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NRF Tells Senate Hearing to Implement PIN-Based Credit Cards

Mar 26, 2014 1:50 PM   By Jeff Miller
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RAPAPORT... Overhauling the fraud-prone U.S. credit and debit card system through the use of a personal identification number (PIN) is long over due, according to the National Retail Federation (NRF). The trade group told a Senate hearing today that banks insist on signatures and in so doing have continued to promulgate the use of credit card fraud.

“Everything a fraudster needs is right there on the card,” said NRF's senior vice president and general counsel, Mallory Duncan. “The bottom line is that cards are poorly designed and fraud-prone products that the system has allowed to continue to proliferate.”

Duncan submitted comments on behalf of the retail trade to the Senate Committee on Commerce, Science and Transportation, which is holding a hearing on criminal cyber attacks that breached consumer card numbers and other data.  He said current magnetic stripe cards with signatures are too easy to duplicate and forge.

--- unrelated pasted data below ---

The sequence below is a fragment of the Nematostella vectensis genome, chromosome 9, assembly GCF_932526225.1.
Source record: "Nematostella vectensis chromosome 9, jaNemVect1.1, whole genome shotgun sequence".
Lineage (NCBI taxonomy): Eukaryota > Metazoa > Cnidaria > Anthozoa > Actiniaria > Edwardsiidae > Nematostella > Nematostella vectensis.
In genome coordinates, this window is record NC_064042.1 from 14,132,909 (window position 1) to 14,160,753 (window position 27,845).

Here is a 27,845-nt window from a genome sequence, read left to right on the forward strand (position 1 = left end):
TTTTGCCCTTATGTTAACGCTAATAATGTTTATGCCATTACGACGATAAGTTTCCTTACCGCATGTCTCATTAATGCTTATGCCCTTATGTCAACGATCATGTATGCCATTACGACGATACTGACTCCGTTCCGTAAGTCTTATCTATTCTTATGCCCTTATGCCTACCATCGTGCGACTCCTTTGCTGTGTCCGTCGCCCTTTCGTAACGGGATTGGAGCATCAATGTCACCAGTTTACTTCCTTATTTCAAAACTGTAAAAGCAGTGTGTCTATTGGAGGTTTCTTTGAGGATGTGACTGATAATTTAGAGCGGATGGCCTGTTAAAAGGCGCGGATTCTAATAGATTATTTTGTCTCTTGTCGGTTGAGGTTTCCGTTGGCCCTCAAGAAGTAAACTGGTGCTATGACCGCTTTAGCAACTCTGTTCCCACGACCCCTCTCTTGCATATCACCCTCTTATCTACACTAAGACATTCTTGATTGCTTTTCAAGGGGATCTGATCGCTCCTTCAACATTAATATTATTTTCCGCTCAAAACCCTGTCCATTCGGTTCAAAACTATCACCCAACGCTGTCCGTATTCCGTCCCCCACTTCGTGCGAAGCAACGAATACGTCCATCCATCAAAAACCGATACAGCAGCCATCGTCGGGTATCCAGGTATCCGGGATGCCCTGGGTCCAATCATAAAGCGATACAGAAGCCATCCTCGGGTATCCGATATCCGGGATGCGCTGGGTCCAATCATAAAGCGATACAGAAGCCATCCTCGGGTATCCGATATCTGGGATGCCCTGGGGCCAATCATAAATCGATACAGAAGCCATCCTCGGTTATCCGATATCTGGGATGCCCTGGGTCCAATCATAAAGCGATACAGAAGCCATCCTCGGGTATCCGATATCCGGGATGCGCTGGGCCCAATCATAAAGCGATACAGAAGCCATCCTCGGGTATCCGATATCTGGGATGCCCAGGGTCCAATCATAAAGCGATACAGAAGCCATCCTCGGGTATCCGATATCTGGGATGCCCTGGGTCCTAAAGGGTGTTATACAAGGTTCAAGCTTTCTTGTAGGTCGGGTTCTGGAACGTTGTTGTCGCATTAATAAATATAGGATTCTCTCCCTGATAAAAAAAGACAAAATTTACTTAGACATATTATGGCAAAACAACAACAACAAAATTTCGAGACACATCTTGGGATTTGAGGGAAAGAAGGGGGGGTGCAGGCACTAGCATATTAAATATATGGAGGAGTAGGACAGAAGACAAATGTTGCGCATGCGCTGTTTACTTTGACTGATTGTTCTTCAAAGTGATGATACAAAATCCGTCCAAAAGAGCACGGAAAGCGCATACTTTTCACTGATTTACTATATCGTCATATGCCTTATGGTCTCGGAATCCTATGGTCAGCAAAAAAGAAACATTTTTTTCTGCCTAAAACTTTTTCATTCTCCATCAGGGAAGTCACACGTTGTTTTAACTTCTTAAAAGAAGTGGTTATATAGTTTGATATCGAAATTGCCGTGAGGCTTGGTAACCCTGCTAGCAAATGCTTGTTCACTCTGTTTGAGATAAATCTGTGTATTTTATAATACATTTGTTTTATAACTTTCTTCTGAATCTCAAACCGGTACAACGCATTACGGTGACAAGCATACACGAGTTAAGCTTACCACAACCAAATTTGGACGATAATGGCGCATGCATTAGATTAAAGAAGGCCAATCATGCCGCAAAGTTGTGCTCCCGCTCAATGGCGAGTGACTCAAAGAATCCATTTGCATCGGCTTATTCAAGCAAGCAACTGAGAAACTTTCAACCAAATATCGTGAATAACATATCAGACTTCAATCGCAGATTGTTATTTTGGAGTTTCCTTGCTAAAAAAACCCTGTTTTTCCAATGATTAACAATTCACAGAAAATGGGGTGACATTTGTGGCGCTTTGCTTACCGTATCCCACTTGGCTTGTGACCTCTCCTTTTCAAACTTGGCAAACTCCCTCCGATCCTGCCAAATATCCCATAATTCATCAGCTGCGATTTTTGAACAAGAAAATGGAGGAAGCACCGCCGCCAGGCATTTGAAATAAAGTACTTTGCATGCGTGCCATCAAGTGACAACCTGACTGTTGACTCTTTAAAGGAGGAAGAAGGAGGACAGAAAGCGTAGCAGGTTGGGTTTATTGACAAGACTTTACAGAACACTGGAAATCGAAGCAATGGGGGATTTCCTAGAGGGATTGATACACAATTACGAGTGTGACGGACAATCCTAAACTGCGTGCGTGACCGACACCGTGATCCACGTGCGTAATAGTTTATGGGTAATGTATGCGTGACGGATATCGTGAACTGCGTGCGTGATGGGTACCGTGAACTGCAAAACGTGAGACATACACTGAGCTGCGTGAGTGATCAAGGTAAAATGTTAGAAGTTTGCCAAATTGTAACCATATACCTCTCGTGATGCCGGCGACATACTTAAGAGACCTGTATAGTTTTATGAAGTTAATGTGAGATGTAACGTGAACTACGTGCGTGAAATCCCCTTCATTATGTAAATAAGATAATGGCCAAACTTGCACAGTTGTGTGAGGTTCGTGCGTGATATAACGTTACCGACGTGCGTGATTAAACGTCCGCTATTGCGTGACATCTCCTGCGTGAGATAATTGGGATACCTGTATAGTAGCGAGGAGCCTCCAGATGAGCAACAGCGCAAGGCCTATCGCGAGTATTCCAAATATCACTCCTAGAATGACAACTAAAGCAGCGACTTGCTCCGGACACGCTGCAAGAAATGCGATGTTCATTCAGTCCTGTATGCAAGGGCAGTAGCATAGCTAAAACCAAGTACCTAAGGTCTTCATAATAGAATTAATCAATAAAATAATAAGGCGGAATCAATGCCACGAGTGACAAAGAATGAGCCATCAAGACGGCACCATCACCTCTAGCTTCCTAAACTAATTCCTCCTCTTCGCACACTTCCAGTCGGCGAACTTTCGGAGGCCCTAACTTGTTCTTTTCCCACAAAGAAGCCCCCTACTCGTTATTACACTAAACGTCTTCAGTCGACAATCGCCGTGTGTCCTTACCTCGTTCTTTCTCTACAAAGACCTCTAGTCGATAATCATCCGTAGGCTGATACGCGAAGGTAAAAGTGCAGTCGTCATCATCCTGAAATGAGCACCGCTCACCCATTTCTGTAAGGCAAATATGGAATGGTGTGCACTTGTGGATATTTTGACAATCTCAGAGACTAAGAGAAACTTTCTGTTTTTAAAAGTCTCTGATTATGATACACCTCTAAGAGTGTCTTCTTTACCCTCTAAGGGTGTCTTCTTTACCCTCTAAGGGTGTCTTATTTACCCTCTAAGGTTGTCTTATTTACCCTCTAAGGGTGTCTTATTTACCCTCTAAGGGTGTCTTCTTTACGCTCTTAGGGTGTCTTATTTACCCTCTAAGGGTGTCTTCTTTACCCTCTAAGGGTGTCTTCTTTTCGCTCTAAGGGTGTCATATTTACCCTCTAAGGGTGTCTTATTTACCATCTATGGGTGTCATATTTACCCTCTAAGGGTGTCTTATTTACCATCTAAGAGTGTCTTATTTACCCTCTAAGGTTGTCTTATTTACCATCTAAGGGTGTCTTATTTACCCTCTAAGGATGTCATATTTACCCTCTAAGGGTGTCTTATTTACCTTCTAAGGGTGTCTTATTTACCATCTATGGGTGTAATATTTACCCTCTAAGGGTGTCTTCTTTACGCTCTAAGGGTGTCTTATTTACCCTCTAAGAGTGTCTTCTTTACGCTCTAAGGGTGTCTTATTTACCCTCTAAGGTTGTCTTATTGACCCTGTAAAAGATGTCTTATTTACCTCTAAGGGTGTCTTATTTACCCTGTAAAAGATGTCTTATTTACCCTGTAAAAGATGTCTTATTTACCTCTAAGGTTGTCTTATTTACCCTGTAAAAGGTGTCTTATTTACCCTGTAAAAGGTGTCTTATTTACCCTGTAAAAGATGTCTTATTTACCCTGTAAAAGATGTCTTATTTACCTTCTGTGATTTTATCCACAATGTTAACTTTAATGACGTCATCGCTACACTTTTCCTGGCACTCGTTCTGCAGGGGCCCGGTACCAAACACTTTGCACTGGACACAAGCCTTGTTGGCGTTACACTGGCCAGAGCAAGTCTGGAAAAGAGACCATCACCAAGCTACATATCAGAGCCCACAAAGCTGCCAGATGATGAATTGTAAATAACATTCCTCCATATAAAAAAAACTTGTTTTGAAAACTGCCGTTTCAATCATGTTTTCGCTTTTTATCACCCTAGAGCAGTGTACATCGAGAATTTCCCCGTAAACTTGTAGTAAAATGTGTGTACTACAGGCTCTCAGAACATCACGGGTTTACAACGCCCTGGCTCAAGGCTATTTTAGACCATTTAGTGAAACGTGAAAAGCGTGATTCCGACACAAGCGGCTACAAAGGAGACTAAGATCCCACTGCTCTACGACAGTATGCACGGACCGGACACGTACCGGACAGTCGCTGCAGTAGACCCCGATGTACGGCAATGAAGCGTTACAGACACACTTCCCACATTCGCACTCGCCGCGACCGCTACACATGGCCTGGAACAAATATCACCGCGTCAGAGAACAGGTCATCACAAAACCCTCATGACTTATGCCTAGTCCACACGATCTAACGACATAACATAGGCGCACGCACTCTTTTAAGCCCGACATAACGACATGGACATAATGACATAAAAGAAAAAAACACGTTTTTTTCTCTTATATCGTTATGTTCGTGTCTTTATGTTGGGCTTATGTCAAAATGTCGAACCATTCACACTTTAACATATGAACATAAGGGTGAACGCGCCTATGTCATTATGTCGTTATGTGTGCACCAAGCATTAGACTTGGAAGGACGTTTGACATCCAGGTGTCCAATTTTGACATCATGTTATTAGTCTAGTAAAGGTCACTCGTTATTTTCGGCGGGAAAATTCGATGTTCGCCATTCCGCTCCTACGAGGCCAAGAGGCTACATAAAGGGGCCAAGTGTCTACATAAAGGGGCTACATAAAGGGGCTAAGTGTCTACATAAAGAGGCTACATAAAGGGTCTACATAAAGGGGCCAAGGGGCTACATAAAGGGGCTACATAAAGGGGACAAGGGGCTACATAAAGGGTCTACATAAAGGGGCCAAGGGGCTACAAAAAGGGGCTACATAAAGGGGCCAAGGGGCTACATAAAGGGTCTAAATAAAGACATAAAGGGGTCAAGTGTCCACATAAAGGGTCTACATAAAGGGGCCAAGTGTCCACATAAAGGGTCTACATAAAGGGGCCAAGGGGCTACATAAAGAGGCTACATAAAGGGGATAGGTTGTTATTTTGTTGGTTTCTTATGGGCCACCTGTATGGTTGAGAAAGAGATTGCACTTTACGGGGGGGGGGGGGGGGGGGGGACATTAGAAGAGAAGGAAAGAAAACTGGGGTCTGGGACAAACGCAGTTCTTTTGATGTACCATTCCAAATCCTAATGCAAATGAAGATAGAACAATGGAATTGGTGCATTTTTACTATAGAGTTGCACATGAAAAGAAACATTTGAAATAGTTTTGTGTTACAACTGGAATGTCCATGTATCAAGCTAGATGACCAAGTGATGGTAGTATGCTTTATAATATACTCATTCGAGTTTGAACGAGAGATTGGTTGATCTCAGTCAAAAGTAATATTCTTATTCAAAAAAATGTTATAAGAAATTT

“There are technologies available that could reduce fraud,” Duncan said, adding the system could first easily be overhauled by implementing the use of PINs. The NRF has long advocated for replacing current bank cards with a next-generation that would require use of a PIN, even with or without the an  embedded microchip.

“Protecting all cards with a PIN instead of a signature is the single most important fraud protection step that could be taken quickly,” Duncan said. “It’s proven, it’s effective, and it’s relatively easily implementable. PIN debit cards are close to ubiquitous worldwide and readily producible in the U.S. Chip is a desirable add-on. If speed of implementation is of importance, then substituting PIN for signature is preferable to implementing chip.”

Along with switching to more-secure, PIN-based cards, NRF supports additional steps aimed at preventing fraud and data breaches, including end-to-end encryption of data, tokenization rather than storing data and mobile payments.

Tags: Banks, credit card, fraud, Jeff Miller, National Retail Federation, NRF, pin, retailers, transactions
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